Today’s news:

Time Magazine breastfeeding

It’s ‘Time’ to talk about intimacy

for The Brooklyn Paper

The body is the gateway to intimacy. We are grown inside a person — our mother — and the whole rest of our lives we try to figure the ways to reattach, or find a substitute.

The recent “Time” magazine cover featuring a toddler attached to a sexy mom’s breast was grossly titillating (pun intended) and a clear attempt to sell more copies of a dying magazine. But at the same time it offers a great starting point for a conversation that is desperately needed in this country: how long can a mother allow a child to stay physically close if not completely attached.

My answer? Forever.

I have written about how my boys love my boobs, and how open I am in talking to them about their desire to look at and touch them. To many people, talking about such things is disgusting.

But I say you cannot deny nature, so why try? It is far too common that our fears over physical contact, especially with a same-sex child, can loom large as children hit puberty. Avoiding such affection — and conversation about the need for it — has dire consequences to closeness. We joke openly about it in my house, as I remind my boys that access to my mammaries was denied them the minute they began to bite.

I draw the line clearly whenever we cuddle, telling them that the more sexual of their instincts, those that have begun to well up in them with force, will be great to extend with a partner of their choosing down the road, and not with Dear Old Mom.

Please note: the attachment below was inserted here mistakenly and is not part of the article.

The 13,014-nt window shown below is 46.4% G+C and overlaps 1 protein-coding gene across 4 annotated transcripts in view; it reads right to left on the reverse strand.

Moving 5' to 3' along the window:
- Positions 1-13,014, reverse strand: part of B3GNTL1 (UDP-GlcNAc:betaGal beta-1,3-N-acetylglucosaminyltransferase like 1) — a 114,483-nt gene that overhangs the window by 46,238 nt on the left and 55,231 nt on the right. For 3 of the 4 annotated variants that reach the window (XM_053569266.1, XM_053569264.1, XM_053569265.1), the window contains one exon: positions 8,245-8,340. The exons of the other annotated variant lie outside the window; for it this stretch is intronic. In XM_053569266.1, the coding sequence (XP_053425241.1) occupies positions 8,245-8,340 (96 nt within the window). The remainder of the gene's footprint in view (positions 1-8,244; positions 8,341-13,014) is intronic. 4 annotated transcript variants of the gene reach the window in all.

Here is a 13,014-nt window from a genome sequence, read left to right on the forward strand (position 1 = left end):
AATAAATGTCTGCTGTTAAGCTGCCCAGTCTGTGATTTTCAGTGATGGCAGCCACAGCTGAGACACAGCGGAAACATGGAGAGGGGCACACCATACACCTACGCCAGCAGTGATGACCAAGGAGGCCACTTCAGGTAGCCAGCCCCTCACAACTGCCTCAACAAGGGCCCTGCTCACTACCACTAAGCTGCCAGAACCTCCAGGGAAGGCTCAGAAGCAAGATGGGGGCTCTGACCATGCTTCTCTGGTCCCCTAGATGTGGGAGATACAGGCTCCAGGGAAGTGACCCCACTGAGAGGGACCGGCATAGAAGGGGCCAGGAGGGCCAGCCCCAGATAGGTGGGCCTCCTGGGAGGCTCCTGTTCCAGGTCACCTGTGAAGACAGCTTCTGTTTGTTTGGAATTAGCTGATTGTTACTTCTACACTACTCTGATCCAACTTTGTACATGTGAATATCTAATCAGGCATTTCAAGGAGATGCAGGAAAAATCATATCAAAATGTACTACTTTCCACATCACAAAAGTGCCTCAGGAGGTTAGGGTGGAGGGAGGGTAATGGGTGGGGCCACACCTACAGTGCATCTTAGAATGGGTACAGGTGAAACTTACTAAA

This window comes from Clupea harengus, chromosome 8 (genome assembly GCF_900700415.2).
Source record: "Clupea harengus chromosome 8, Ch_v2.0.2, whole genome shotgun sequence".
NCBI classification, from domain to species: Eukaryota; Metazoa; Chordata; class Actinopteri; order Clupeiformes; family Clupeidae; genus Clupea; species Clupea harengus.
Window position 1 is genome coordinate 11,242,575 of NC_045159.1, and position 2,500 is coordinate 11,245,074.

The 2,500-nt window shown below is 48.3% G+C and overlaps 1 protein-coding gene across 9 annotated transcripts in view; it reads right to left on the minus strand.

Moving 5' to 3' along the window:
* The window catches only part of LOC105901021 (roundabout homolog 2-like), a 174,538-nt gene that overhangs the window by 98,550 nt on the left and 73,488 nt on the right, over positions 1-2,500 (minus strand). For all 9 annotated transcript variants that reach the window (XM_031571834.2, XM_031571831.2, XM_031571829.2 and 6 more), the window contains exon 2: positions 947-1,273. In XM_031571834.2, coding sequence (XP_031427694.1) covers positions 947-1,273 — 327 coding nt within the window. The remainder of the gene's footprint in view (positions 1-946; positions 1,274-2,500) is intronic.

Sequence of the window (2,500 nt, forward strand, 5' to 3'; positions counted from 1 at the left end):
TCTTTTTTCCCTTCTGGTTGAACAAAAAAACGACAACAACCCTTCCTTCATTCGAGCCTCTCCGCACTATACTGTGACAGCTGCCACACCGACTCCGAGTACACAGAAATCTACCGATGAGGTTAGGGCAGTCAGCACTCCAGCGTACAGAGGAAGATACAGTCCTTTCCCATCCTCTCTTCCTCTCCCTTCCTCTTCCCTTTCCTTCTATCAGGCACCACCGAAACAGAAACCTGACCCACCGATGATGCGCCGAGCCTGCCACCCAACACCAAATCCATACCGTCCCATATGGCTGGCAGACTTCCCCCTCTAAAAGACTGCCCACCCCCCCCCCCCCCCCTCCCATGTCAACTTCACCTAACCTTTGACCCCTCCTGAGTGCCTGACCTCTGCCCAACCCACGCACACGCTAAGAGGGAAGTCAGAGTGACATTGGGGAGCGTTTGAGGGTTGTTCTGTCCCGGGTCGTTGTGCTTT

I do not shame them for expressing those feelings and instincts even if that Angry Pilgrim in my head suggests otherwise.

Damn that Pilgrim.

We are open in our house about all things physical. None of us are shy. But I think our family is the exception to the rule. I fear that America lost the ability to address primal passions somewhere along the transatlantic journey to the new land, possibly because our forefathers needed to prove they could be productive and prosper.

There is a price to pay for passion sometimes, and so we try very hard to keep it in check. We’ve tried so hard, in fact, that it often is missing in our own homes.

Sadly, we have made so many physical intimacies taboo in our country, and technology seems to be driving the trend even further, with texts long ago surpassing talk as the best way to communicate. It alarmed and saddened me to read in this very paper about a new school, a supposedly brave new charter in our midst, that went so far as to make “no hugging in the hallways” a rule — supposedly to keep kids moving quickly from class to class.

Sure, there is always good justification for coldness. It keeps you on schedule not to stop for a little affection. It keeps kids from getting too hot and bothered so that they can concentrate on their studies.

Well, we can make all kinds of rules that, in theory, will create very productive society, but we cannot stop human nature. And why do we want to try? To get more done?

Closeness is too great a cost for success. The end of intimacy is a certain failure.

Taboos be damned! I will not stop hugging my children and encouraging them to hug others, no matter what society — or that Pilgrim in my head — might say. I will not stop crawling into bed with my children and cuddling with them, kissing them straight on their little lips.

I understand a mother’s desire to nurture her offspring for as long as possible.

It’s a hard bunch of years between a mother and a boy’s first girlfriend, and I offer them great sympathy. Soon, maybe, they’ll discover Playboy. It’s only natural.

Read Fearless Parenting every other Thursday on BrooklynPaper.com.

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